In critically ill surgical patients, a variety of therapeutic maneuvers are required to maintain a healthy GI tract. Provision of adequate amounts of glutamine to the gastrointestinal mucosa appears to be just one of these maneuvers. Other methods used to protect the GI tract from becoming a wound are (1) to avoid additional systemic and local insults (such as hypotension, sepsis, and multiple operative procedures); (2) to provide aggressive pulmonary care; (3) to use antibiotics judiciously; and (4) to provide aggressive enteral or parenteral feedings. The concept that the intestine is an organ of quiescence after surgical stress merits reconsideration. The intestinal tract plays a central role in interorgan glutamine metabolism and is a key regulator of nitrogen handling after surgical stress. Critically ill patients are susceptible to sepsis of GI origin, the incidence of which is diminished by instituting measures that support intestinal structure, function, and metabolism. Clearly, the biochemical and functional importance of the GI tract in surgical stress demands further elucidation of these factors.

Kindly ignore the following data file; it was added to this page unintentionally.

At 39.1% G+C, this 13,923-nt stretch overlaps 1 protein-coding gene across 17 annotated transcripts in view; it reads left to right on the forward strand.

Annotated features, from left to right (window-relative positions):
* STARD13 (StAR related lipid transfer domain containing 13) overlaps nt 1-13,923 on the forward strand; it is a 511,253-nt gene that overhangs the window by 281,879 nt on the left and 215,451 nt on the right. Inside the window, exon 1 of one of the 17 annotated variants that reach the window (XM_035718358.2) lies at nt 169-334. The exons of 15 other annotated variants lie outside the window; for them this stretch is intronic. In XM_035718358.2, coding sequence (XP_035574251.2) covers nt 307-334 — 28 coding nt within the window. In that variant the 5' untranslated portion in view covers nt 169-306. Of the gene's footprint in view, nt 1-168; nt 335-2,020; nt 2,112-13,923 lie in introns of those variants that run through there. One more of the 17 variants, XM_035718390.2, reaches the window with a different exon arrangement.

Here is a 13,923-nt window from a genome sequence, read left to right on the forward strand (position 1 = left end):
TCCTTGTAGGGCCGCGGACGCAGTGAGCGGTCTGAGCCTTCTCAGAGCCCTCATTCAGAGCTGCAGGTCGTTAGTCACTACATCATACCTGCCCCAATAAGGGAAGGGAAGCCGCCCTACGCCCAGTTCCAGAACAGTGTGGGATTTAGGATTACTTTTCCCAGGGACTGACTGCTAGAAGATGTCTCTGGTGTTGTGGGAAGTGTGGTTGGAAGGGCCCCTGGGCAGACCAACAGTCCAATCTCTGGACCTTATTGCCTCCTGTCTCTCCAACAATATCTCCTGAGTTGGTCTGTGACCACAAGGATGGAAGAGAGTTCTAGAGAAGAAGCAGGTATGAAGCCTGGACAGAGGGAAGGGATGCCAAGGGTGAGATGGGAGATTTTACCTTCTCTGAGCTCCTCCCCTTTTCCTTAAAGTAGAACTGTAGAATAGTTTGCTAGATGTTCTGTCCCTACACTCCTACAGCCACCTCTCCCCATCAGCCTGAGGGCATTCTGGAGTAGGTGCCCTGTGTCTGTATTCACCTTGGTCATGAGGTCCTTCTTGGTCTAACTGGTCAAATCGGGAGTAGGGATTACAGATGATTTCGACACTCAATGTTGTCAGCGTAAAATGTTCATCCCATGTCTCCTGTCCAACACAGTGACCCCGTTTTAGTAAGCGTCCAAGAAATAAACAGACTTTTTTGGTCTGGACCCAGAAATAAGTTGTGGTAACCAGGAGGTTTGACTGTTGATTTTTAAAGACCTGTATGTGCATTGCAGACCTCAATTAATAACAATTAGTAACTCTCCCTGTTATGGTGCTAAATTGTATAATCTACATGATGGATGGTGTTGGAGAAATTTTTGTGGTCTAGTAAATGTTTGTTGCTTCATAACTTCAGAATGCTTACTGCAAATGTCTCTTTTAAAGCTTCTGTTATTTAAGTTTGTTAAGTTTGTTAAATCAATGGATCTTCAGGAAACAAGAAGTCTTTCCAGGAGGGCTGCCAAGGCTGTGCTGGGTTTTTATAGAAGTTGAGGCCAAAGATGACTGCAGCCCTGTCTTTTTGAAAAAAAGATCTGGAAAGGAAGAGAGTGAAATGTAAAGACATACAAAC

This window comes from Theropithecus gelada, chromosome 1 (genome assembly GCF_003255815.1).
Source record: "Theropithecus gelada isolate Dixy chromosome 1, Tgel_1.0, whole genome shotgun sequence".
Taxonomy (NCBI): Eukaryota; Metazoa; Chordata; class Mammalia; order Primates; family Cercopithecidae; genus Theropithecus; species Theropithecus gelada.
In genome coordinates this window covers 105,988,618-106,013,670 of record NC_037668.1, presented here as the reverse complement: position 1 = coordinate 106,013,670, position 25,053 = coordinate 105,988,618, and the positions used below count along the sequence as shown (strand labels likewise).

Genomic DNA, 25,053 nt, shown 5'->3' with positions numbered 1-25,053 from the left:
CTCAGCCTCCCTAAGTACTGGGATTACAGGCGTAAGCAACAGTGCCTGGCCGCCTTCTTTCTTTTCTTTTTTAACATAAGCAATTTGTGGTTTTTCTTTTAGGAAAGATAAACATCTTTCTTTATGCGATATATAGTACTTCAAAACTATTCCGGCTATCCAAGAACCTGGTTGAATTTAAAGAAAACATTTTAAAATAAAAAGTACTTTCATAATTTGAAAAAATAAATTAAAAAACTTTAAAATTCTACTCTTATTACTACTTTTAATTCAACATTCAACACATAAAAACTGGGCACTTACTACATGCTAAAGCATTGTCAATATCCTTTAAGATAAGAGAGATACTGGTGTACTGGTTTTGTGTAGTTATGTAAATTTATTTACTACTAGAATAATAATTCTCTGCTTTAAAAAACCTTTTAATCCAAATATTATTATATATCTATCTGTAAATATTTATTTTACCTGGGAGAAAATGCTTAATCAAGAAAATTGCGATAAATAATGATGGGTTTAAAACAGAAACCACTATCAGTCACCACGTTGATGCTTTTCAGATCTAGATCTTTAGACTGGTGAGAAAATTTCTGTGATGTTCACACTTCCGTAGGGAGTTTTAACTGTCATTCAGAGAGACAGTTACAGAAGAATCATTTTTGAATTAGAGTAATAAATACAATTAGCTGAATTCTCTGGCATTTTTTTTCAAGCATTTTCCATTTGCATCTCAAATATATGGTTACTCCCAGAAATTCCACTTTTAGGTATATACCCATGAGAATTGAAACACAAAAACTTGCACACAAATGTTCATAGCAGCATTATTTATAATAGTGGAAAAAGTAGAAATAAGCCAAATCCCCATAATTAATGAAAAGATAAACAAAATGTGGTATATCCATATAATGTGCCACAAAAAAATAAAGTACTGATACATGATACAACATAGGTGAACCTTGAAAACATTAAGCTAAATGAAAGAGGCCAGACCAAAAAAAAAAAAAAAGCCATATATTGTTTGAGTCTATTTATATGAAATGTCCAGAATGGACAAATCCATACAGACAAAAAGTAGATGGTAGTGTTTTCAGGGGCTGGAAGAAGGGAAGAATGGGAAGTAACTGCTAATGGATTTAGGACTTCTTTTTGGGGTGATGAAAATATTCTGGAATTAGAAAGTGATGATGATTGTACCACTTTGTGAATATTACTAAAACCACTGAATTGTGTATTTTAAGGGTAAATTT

|Original language||English (US)|
|Number of pages||16|
|State||Published - 1990|
ASJC Scopus subject areas